Welcome to my web site

 
My current research project pairs my long term interest in how glider pilots use thermals for cross country soaring with my ongoing interest in raptor migration. The combination of these two interests led to my discovery early in 2003 that BLIPMAPs, in particular Thermal Updraft Velocity BLIPMAPs, are new, remarkable and valuable tools that assist in locating migrating raptors, and in predicting and evaluating raptor migration activities.


To access my study,
A NEW FORECASTING TOOL FOR RAPTOR MIGRATION: BLIPMAP

Click Here

Paul Summerskill
pws@ideasbypaul.ca

 

In the evening before, or during the morning of observing migrating raptors, on the internet find the velocity at which thermals are rising over and around your hawk-watch site. Thermal updraft velocity is found at: www.drjack.info/blipmap or by typing in "Blipmap Regions".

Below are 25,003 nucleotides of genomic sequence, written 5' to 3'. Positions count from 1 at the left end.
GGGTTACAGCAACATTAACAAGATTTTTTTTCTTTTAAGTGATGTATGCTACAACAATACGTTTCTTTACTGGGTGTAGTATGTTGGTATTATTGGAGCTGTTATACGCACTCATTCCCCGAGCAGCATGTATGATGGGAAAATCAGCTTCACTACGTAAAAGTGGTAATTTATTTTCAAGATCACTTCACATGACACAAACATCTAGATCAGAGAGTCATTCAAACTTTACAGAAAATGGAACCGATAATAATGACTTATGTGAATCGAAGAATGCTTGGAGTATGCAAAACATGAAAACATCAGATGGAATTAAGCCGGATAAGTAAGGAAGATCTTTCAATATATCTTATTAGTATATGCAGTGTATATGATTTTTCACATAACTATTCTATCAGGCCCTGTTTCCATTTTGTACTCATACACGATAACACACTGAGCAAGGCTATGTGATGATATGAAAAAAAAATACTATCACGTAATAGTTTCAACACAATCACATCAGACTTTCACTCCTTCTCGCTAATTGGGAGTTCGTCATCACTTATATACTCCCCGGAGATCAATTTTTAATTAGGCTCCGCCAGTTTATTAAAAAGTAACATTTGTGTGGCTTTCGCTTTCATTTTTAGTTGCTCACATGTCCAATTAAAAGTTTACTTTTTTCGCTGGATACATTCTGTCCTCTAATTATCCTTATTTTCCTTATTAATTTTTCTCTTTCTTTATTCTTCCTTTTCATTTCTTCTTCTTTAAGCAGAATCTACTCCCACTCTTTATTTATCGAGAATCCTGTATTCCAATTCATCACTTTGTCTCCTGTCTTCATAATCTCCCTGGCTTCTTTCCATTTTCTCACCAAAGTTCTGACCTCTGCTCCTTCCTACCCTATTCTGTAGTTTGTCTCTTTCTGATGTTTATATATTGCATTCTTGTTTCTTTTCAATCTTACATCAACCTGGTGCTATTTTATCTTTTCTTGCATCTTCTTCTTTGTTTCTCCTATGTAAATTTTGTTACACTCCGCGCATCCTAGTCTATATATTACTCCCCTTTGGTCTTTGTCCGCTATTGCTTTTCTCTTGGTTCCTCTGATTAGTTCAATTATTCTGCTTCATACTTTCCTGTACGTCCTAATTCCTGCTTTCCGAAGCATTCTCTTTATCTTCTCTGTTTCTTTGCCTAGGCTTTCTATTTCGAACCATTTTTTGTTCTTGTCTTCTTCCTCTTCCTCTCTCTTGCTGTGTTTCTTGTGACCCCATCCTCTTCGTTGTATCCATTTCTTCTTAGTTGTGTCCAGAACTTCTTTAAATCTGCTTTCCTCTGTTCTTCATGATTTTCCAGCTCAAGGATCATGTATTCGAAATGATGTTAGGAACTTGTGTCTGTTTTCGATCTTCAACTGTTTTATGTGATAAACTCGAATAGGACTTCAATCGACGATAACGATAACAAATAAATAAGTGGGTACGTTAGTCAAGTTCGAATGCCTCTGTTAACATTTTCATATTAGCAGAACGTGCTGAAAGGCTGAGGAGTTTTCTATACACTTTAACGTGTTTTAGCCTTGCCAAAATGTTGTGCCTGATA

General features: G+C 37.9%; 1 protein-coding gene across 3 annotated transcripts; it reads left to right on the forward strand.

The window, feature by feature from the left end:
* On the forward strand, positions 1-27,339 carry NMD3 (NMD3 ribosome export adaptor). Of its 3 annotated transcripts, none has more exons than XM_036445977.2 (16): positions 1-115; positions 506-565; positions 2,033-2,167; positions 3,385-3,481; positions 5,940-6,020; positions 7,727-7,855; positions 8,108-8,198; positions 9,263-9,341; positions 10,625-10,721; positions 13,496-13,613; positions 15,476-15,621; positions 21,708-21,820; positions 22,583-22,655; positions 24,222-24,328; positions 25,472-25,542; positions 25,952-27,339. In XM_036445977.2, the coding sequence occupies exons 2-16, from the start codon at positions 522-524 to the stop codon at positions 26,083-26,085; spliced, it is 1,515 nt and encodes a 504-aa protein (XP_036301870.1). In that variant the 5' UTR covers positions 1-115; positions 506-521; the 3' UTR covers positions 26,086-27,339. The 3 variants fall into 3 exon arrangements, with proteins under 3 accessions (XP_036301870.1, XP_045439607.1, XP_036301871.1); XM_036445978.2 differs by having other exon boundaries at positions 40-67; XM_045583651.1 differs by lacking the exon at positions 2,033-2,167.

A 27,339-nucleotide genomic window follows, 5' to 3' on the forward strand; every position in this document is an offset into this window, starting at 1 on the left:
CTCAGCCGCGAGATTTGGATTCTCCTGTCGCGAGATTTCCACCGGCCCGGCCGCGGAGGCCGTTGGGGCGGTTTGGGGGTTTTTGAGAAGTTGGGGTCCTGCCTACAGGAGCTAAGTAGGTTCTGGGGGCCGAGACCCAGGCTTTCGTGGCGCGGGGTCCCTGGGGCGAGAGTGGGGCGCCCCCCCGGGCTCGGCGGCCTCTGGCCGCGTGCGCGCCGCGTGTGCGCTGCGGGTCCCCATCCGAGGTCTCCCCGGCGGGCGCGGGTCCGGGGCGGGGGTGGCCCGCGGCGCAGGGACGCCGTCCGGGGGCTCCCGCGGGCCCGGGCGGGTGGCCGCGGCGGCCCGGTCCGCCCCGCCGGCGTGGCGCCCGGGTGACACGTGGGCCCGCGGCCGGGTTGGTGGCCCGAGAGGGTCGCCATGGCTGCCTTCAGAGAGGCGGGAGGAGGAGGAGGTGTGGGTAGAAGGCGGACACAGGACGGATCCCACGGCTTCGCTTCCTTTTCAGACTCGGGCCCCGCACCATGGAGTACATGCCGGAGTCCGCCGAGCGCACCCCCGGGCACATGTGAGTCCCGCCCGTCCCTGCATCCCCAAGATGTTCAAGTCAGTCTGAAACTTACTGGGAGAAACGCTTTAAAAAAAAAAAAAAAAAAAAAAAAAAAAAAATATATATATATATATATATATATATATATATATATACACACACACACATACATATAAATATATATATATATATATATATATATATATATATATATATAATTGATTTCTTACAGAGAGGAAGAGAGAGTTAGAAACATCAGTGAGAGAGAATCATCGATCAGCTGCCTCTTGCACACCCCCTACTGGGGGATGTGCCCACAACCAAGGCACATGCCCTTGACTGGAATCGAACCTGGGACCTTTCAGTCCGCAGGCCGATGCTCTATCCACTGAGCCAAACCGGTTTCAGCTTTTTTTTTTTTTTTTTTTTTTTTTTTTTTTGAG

Click on your region, then scroll down to FORECASTS,
click on "Thermal Updraft Velocity".

Take note of the thermal updraft velocity over and around your hawk-watch site.

Relate your day's raptor count to the thermal updraft velocity over and around your hawk-watch site.

Assuming that the spring preferred direction of flight is northward, look for areas or corridors of thermal updraft velocity that would assist migrating raptors to pass over your hawk-watch site. It is assumed that the fall migration flight is in a southerly direction.

Several days of relating thermal updraft velocities to raptor count numbers in your area may be required before a correlation between thermal activity and migrating raptor counts becomes evident.

Raptor migration data collected from hawk-watch sites participating in HMANA's HawkCount can be accessed at: www.hawkcount.org.

My complete study based on data from HMANA's HawkCount, and BLIPMAPs, may be found by clicking the above link, "Click Here".

Individuals who are not associated with formal raptor monitoring may very well find BLIPMAPs to be extremely interesting and useful in their individual observations of raptors during the spring and fall migrations.

I welcome your comments.